City Officials Feel Heat As Local Residents Fight To Get Back Their Properties

Editor’s Note: The following is the 17th of a KCP investigative series by reporters Kelly Mena and Stephen Witt on how New York City is taking paid off properties from longtime small property owners, including black and brown seniors, and giving them to connected non-profit and for-profit developers as gentrification sweeps across Brooklyn.

City officials finally came face-to-face with Black and Latino homeowners from across Brooklyn during a Town Hall meeting at the Brooklyn Law School in Downtown Brooklyn last night.

City Councilman Robert Cornegy Jr

City Councilman Robert Cornegy Jr. (D-Bedford-Stuyvesant, Northern Crown Heights) held a panel discussion on the city’s controversial Department of Housing Preservation and Development’s (HPD) Third-Party Transfer (TPT) program.

The meeting was the second in a series of community confrontations between city housing officials and local residents following the continuing KCP series, which has found HPD seizing of four completely paid off properties  – three of which are black owned and one of which is a co-op building in which six working-class Latinos own.

The night’s panel included HPD Associate Commissioner Kim Darga, Executive Director of Neighborhood Restore (NR) Salvatore D’Avola, Executive Director of IMPACCT Brooklyn Bernell Grier and Urban Homesteading Assistance Board representative (UHAB) Anne Henderson.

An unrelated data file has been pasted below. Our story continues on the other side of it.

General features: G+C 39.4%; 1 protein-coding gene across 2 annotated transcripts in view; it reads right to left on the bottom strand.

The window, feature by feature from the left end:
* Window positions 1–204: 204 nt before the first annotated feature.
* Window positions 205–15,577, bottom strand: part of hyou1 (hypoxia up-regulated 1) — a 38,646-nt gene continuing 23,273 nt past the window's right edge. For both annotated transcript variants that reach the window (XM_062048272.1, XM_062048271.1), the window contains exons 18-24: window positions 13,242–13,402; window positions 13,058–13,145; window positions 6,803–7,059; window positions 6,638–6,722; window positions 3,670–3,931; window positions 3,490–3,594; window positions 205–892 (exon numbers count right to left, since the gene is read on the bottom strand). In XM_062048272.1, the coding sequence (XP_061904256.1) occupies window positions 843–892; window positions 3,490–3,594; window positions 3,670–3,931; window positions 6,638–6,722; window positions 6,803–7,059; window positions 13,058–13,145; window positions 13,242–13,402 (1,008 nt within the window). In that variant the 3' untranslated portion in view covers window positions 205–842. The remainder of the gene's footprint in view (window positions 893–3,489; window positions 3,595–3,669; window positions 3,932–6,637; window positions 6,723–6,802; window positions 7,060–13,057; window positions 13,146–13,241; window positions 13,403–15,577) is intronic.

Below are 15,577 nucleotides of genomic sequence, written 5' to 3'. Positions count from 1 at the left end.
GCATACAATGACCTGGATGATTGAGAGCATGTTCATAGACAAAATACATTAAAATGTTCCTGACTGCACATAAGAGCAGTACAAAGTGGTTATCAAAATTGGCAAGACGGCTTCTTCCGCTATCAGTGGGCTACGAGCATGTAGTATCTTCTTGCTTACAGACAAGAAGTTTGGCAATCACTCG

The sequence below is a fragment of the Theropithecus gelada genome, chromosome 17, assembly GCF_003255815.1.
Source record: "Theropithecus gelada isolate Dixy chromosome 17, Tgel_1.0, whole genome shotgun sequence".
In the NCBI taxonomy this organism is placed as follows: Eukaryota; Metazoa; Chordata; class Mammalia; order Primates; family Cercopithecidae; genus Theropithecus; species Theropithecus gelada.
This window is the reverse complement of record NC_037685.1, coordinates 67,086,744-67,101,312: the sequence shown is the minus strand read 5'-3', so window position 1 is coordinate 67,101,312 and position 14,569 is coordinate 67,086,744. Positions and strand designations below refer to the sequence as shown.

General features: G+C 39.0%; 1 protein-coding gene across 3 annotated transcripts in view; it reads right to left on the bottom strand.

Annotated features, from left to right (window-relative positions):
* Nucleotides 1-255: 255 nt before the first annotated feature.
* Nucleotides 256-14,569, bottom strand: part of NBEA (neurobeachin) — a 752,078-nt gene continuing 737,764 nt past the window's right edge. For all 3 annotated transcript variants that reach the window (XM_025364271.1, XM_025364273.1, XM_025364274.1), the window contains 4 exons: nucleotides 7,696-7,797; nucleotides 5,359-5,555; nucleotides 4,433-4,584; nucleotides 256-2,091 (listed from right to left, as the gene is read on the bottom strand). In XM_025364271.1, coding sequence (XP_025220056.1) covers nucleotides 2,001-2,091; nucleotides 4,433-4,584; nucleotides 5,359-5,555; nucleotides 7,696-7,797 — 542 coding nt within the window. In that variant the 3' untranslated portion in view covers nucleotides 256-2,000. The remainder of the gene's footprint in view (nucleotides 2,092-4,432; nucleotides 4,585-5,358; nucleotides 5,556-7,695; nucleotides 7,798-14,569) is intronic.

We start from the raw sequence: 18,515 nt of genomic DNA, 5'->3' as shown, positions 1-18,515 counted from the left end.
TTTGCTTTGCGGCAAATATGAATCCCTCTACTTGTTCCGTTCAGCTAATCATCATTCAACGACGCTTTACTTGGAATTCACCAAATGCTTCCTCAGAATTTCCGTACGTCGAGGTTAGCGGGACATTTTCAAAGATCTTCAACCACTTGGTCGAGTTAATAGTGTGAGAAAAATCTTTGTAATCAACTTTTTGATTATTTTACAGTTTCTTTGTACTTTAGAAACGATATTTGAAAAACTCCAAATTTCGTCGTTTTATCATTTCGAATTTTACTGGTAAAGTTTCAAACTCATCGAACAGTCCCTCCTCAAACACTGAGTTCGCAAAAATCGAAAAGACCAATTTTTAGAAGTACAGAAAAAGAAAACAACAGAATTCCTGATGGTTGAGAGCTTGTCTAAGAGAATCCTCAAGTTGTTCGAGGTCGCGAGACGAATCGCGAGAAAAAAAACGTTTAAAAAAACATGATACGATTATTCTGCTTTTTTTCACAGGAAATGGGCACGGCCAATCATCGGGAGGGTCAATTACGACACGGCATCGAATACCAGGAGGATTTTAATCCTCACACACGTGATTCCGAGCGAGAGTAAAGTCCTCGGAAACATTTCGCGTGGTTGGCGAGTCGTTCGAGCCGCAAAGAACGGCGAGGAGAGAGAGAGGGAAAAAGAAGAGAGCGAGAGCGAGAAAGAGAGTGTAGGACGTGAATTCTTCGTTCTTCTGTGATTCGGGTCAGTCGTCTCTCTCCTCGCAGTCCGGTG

One of night’s most interesting moments came when Grier mentioned her past as a board member of Neighborhood Restore, the city organization who works in conjunction with HPD to decide the new non-profit and for-profit “affordable housing” developers that get properties entered into the TPT program.

“First off all full disclosure, when the Third Party Transfer program was created I was actually one of the original board members and working on the board of Neighborhood Restore,” said Greier, whose non-profit is in the pool of HPD’s favored developers for getting properties through the program.

Another highlight of the evening was the vagueness of answers given by Darga, who when posed with the question of equity when it came to homeowners who lose their properties to the program was lacking in answers.

“Tonight I will have to check with the law department about the timing and the process,” said Darga.

Grier seemed to note that the reason former homeowners aren’t compensated for their equity in the building was due to the work the new developers have to invest to “renovate” the “distressed” property.

“The existing debt or the tax liens have been absolved but because the buildings need repair. So the debt that comes in goes away because it is the fact that the building is brought up to code,” added Grier.

Senator Velmanette Montgomery photographed by tracy collins
Senator Velmanette Montgomery

Also on hand to hold the city officials accountable was a formidable opponent of the current controversy surrounding the TPT program, State Senator Velmanette Montgomery (D-D-Bedford-Stuyvesant, Fort Greene, Clinton Hill, Boerum Hill, Sunset Park) who personally asked for a response to her and a coalition of state lawmakers who sent a letter to HPD calling on a moratorium on the program.

Darga again gave a vague answer and per one other representative from HPD, was able to briefly respond that they are “drafting a response to the moratorium.”

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